Does the privacy paradox exist? Comment on Yu et al.’s (2020) meta-analysis

Abstract of publication: "Does the privacy paradox exist?"

I was excited when last year I saw that International Journal of Information Management (IJIM) published a meta analysis on the privacy paradox. Does the privacy paradox exist? The authors concluded that yes, the “‘privacy paradox’ phenomenon [. . . ] exists in our research model”.

I was surprised, because this finding contradicts another meta-analysis by Baruh et al. (2017), which found significant relations between privacy concerns and information sharing. Also in my own research, I regularly find significant (though often small) effects (for example in this study).

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Are people nowadays more happy?

Woman smiling

Three years ago, I wrote a blog post on how happiness developed in Europe between 2002 and 2016. Using data from the European Social Survey, I analyzed self-reported levels of happiness, Internet use, social behavior, or health.

For a review I’m currently writing, I now updated these analyses with the (somewhat) new data for 2018 (2020 isn’t available yet). Overall, the data now include the responses of 430.870 (!) respondents.

Are people nowadays more happy than they used to be?

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Open Science, Closed Doors?

When we published the Agenda for Open Science in Communication roughly one year ago, I expected to receive pushback. After all, we called for a sweeping change of several well-established research practices. Transparency instead of confidentiality, research openly accessible but not hidden behind paywalls, showing instead of telling, quality instead of quantity.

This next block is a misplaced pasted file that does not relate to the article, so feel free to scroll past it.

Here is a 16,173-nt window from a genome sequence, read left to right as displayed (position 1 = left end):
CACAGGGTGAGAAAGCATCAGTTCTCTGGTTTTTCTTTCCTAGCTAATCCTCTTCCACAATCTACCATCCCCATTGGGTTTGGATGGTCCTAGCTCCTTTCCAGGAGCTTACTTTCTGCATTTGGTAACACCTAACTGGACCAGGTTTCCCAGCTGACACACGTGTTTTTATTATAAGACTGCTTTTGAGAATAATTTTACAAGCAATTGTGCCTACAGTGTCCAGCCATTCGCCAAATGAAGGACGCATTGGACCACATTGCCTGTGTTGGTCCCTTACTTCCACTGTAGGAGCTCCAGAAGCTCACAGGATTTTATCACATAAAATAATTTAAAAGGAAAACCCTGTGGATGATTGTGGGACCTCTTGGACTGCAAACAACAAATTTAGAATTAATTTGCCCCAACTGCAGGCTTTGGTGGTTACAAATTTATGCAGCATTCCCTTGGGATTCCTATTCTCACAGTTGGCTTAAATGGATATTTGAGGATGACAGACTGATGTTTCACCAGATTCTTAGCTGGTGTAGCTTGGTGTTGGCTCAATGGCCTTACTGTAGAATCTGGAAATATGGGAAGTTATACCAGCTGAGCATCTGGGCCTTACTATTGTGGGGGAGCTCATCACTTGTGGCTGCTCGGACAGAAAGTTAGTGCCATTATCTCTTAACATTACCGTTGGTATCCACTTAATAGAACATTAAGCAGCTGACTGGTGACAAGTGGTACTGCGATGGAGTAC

I expected to receive pushback coming from the established quantitative scholars. From the p-hackers, the grinders, the paper manufacturers, the data-dredgers, the beneficiaries of the old and closed system. However, I didn’t expect to receive pushback from the more qualitative-oriented scholars.1

Well, turns out I was wrong.

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A longitudinal analysis of the privacy paradox

One of my major research interest is to understand better the privacy paradox. According to the privacy paradox, privacy concerns don’t affect our online behavior.

In short, everyone is concerned, but still everyone is sharing widely.

I was always skeptical of the privacy paradox, and wherever there’s data on concerns and online sharing I’m eager to analyze it. One analysis, conducted together with Philipp Masur and Sabine Trepte, was recently published by New Media & Society. In this post, I provide a brief summary.

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Wie gefährlich sind Social Media?

Young Woman looking critically

Mehr als eine Stunde verbringen die Deutschen täglich auf Facebook, Instagram oder Twitter. Ob in Bussen und Bahnen, beim Arzt im Wartezimmer oder auf der Bank am Spielplatzrand: Social Media sind unser steter Begleiter geworden.

Sie vermitteln Freundschaft und Partnerschaft, Politik und Sport, Arbeit und Katzenvideos. Doch Social Media lenken auch ab, können neidisch machen und Schauplatz von Hassrede und Anfeindungen sein.

Wie gefährlich sind Social Media? Ist die Nutzung noch sozial oder schon eher Zeichen von Einsamkeit? Reduzieren Social Media die Lebenszufriedenheit?

Eine exakte Antwort lässt sich hierauf nicht geben. Auch nicht aus wissenschaftlicher Perspektive. Aber es gibt drei zentrale Erkenntnisse aus der Forschung, die Leitplanken sein können, und die ich im Folgenden vorstelle.

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